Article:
Review: HyperX Cloud II Wireless headset

    Gaming headphones is an incredibly crowded category so to stand out, you have to produce something pretty special. The latest product from HyperX is the Cloud II Wireless gaming headset which is now available in Australia and New Zealand.

    There’s a few parameters I judge a wireless headset on, audio quality, design, comport and battery life. While many would prioritise audio quality over everything else, personally I think the first criteria is comfort, because if a headset isn’t comfortable for hours on end, you’re not going to wear it, which in turn negates any engineering of audio quality.

    Thankfully the the HyperX Cloud II Wireless is super comfortable, finding a great balance between the combination of anchor points on your ears and the headband. After using the headset for a couple of weeks, this quickly becomes like a watch, in that you barely remember you’re wearing it. This speaks to how light and comfortable the headset is, they’ve really done a nice job on this.


    Light and comfy

    The HyperX Cloud II Wireless gaming headset is a wireless upgrade to the wired predecessor. Given you can connect the headset via a USB cable, this version basically offers the best of both worlds.

    The headset features a bold, very red, aluminium frame with an adjustable headband. These red accents match the red HyperX logo on the side of the earcups and the red stitching on the headband, for a really nice red/black colour combination. HyperX have delivered a very comfortable headset, offering pliable leather cups wrapping plush memory foam, making them great for all-day use.

    Inside there lies a custom-tuned virtual 7.1 surround sound setup, powered by 53mm drivers which deliver rich and clear audio, great for everything from meetings, to movies, but especially immersive gaming.

    When it comes to extra features, there’s also a detachable microphone that reduces background noise, great if you live in a noisy house, or are enjoying some good old LAN gaming with friends in the same room.

    To control the HyperX Cloud II Wireless headset is really easy and intuitive. Just reach up to the right earcup to adjust your volume. Reach up to the left and you’ll have access to a mute mic button (raised) which turns an LED ring red. This is in your peripheral vision, so you’ll know exactly when you can talk smack about your opponents. The only other button is the power button which is flush with the surface of the headset and needs to be pressed and held to avoid accidental power offs.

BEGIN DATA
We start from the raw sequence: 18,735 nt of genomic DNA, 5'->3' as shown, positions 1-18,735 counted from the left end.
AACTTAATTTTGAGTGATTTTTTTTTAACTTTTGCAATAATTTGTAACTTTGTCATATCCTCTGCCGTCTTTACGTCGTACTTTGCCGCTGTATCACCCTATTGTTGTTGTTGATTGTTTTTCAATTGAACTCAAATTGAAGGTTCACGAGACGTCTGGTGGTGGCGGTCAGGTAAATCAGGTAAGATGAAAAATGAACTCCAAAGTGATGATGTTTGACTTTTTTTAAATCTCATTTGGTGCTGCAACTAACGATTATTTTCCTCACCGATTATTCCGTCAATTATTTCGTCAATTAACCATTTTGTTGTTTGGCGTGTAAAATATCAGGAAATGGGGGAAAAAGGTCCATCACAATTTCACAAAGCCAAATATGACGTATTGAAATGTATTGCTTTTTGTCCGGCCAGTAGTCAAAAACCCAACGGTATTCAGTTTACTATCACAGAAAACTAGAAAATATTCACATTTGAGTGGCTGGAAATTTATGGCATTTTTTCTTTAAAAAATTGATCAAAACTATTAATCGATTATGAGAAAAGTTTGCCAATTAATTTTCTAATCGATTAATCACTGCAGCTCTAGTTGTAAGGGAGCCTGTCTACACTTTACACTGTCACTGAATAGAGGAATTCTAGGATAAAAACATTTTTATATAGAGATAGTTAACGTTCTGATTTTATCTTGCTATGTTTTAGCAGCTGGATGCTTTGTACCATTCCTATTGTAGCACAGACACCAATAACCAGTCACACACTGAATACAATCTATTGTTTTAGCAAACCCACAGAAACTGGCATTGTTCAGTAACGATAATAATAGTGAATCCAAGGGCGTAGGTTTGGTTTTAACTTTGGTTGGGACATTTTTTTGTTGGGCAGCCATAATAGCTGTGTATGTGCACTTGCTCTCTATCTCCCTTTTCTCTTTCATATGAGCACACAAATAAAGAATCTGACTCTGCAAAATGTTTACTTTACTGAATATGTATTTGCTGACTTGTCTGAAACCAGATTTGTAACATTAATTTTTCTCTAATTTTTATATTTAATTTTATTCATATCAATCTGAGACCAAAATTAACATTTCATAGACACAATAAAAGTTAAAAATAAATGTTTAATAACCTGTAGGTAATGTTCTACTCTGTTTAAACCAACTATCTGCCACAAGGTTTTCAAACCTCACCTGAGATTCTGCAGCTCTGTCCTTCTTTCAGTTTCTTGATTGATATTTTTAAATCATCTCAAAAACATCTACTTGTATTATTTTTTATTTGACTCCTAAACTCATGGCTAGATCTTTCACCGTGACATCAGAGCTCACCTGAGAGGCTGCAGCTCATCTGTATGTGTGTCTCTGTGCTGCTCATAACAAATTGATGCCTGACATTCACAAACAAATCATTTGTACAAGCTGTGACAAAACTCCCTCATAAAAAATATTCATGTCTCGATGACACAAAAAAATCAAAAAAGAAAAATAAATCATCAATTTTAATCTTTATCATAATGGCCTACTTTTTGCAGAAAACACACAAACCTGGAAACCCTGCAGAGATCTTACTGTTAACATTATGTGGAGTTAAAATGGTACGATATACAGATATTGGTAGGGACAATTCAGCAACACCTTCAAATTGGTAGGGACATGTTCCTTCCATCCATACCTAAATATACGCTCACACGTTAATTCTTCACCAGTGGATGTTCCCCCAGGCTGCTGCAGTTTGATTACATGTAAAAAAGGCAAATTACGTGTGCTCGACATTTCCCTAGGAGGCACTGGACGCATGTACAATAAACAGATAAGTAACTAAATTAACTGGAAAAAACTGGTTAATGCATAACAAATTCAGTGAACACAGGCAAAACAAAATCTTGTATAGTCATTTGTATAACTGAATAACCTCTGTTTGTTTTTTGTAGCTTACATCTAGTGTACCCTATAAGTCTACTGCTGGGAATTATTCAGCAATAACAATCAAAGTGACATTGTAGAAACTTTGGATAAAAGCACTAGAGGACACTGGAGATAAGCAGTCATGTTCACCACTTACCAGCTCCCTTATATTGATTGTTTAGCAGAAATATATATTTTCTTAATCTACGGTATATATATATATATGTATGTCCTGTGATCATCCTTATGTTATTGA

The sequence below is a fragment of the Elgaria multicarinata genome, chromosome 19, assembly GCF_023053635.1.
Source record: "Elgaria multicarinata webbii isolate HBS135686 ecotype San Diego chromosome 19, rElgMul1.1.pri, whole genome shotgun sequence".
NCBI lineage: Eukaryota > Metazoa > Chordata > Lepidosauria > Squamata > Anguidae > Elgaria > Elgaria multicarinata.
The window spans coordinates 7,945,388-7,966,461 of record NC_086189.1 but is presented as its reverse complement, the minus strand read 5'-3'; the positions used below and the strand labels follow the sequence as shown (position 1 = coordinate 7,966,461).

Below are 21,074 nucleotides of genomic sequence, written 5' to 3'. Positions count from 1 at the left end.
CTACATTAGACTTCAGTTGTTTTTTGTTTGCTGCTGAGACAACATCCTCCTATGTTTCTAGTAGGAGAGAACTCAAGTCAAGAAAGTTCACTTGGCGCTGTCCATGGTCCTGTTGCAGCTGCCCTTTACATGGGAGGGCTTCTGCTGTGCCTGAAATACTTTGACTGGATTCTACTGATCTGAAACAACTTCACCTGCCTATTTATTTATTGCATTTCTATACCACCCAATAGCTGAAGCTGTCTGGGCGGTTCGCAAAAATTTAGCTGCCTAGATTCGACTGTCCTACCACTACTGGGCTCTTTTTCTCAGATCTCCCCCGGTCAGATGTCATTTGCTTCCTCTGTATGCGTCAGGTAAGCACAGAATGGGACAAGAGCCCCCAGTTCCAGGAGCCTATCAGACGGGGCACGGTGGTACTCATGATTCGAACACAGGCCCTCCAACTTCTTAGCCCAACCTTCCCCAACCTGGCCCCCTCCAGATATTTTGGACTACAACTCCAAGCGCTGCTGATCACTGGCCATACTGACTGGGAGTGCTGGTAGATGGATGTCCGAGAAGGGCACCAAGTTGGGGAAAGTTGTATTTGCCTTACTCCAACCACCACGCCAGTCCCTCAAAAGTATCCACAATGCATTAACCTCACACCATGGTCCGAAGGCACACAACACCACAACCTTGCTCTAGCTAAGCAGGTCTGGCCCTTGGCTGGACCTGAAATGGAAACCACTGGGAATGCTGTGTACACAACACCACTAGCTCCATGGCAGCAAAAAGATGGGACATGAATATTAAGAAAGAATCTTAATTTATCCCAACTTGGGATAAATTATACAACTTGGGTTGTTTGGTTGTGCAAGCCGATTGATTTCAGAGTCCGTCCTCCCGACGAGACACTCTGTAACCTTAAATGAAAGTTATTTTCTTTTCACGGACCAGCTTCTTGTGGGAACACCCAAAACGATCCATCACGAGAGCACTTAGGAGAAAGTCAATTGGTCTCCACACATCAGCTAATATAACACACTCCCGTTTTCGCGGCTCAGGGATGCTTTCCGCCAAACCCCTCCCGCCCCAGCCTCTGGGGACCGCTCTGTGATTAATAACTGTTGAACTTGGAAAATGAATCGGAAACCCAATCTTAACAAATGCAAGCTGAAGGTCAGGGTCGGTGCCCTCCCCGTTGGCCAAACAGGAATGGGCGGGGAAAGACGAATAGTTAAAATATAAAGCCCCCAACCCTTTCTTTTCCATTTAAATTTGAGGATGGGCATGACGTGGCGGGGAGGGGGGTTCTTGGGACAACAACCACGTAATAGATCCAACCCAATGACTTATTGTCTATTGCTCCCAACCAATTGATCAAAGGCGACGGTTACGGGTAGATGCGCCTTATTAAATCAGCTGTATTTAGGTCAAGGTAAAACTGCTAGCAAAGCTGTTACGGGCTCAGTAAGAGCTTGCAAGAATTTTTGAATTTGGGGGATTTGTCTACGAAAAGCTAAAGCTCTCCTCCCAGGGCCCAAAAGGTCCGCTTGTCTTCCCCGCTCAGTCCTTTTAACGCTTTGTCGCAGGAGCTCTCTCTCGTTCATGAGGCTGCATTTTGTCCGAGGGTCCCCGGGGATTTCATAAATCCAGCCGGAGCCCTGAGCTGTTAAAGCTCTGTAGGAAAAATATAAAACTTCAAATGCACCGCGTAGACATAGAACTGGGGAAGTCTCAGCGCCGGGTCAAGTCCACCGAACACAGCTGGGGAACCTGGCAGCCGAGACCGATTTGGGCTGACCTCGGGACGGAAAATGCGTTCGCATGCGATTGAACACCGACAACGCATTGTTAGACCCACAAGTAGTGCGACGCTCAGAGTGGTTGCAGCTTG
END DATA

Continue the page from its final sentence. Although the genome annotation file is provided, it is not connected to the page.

With my experience you’ll get the most of the 30 hours of battery life in the spec sheet and one attribute I absolutely love is the generous 20 meters of wireless range. This means a quick trip to the fridge can happen without an interruption to your audio experience. Battery life is also assisted by an automatic power off feature, saving battery if you take the headset off and forget to power them down.

    In terms of compatibility, the Cloud II offers a wild number of choices. HyperX have built in support for PC, PS4, and Nintendo Switch. The headset is certified by TeamSpeak and Discord for seamless chat compatibility. I’ve tested it extensively with Microsoft Teams and it works flawlessly for meetings (between games).


    How does it perform ?

    When it comes to evaluating the audio performance of a headset, particularly one that supports 7.1 surround sound, it’s important to get to the right source material. Day-to-day a large majority of the content I consume is very basic stereo audio. This comes from listening to podcasts and videos on YouTube, to streaming IPTV.

    While some platforms do support better audio, the truth is much content we watch isn’t enhanced by having the audio surround us, so most headsets get away without support 7.1 or even 5.1. When it comes to games, or dedicated video products (like the one below), your audio experience provides an immersion not possible from simple left, right audio channels.

    Having the sound come at you from all different angles is a more accurate representation of what happens in reality, giving your brain an easier time in imagining that you’re actually in the environment you’re seeing on screen. In the case of a game like a FPS, you not only hear gunshots, but it can be a huge advantage to really appreciate which direction your enemies are attacking you from.

    When it comes to racing games, it’s advantageous to the experience to hear the engine noise of an approaching vehicle on a particular rear corner of your vehicle, so you have an opportunity to block them into a corner, even if they’re sitting in your blind spot.